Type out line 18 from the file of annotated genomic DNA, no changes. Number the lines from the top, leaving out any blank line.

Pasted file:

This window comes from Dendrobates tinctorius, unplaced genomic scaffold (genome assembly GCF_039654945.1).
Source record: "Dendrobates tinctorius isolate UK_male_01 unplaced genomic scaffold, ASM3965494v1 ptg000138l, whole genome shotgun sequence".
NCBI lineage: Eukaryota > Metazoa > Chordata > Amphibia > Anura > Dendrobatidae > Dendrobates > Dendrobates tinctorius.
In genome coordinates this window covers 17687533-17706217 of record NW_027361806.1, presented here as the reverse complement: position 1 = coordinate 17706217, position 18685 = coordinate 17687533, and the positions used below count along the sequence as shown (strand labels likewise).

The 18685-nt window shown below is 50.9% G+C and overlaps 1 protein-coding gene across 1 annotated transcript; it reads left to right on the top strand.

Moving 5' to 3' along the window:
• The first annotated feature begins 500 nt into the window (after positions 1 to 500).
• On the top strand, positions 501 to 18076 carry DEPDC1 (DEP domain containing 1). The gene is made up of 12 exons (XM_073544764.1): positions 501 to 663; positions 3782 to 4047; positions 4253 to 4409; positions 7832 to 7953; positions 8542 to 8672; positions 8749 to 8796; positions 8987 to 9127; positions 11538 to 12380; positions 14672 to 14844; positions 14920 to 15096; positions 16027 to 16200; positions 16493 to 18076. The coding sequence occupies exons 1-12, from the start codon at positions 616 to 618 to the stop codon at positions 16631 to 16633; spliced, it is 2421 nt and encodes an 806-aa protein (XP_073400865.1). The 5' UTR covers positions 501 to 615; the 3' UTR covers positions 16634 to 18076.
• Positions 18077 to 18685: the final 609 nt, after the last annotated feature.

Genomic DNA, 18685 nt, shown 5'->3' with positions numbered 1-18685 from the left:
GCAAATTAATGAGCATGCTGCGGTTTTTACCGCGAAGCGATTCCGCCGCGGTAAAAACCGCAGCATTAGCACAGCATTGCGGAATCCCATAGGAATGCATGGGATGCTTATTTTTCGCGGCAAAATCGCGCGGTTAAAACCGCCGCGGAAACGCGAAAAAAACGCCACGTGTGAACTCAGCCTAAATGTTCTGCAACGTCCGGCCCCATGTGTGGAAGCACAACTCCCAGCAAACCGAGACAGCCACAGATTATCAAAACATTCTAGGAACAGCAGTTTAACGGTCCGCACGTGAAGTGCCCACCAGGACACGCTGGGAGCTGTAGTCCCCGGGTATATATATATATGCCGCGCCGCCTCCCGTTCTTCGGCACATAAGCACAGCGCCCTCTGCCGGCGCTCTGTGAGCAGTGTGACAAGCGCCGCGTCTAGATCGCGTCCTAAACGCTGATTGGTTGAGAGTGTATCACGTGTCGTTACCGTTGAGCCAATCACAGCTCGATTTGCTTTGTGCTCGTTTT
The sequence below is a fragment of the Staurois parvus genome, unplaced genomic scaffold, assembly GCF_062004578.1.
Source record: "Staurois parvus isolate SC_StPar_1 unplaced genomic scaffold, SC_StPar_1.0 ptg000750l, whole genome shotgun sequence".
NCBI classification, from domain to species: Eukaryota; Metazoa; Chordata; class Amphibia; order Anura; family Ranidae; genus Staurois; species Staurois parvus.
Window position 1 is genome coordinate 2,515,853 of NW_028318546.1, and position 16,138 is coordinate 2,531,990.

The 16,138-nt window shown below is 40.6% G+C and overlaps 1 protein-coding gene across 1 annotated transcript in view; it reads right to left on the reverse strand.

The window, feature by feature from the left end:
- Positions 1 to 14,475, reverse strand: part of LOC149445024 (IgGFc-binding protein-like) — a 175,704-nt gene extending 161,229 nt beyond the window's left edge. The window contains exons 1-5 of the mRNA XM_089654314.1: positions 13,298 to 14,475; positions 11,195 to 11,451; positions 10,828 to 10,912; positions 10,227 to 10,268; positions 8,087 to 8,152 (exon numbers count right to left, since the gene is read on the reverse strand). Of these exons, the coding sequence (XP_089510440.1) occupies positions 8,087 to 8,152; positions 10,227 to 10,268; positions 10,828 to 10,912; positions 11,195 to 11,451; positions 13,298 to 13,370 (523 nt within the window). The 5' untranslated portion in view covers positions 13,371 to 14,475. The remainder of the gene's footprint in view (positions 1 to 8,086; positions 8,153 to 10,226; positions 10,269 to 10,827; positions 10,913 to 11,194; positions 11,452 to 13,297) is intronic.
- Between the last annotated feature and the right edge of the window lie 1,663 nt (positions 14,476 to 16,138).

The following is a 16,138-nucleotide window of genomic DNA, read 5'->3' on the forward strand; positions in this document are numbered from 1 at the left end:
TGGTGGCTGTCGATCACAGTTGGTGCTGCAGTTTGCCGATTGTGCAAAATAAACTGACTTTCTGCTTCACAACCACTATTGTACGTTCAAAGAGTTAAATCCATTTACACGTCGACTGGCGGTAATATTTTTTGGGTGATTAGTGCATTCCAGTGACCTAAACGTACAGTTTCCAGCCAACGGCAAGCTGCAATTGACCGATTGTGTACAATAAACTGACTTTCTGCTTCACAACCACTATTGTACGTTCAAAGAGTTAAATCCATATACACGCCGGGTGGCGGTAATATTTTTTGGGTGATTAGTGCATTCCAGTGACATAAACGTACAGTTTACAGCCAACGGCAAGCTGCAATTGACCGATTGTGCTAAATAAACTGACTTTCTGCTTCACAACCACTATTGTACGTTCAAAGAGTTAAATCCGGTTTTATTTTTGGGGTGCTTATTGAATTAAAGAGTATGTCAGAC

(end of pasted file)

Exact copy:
- Positions 1 to 14,475, reverse strand: part of LOC149445024 (IgGFc-binding protein-like) — a 175,704-nt gene extending 161,229 nt beyond the window's left edge. The window contains exons 1-5 of the mRNA XM_089654314.1: positions 13,298 to 14,475; positions 11,195 to 11,451; positions 10,828 to 10,912; positions 10,227 to 10,268; positions 8,087 to 8,152 (exon numbers count right to left, since the gene is read on the reverse strand). Of these exons, the coding sequence (XP_089510440.1) occupies positions 8,087 to 8,152; positions 10,227 to 10,268; positions 10,828 to 10,912; positions 11,195 to 11,451; positions 13,298 to 13,370 (523 nt within the window). The 5' untranslated portion in view covers positions 13,371 to 14,475. The remainder of the gene's footprint in view (positions 1 to 8,086; positions 8,153 to 10,226; positions 10,269 to 10,827; positions 10,913 to 11,194; positions 11,452 to 13,297) is intronic.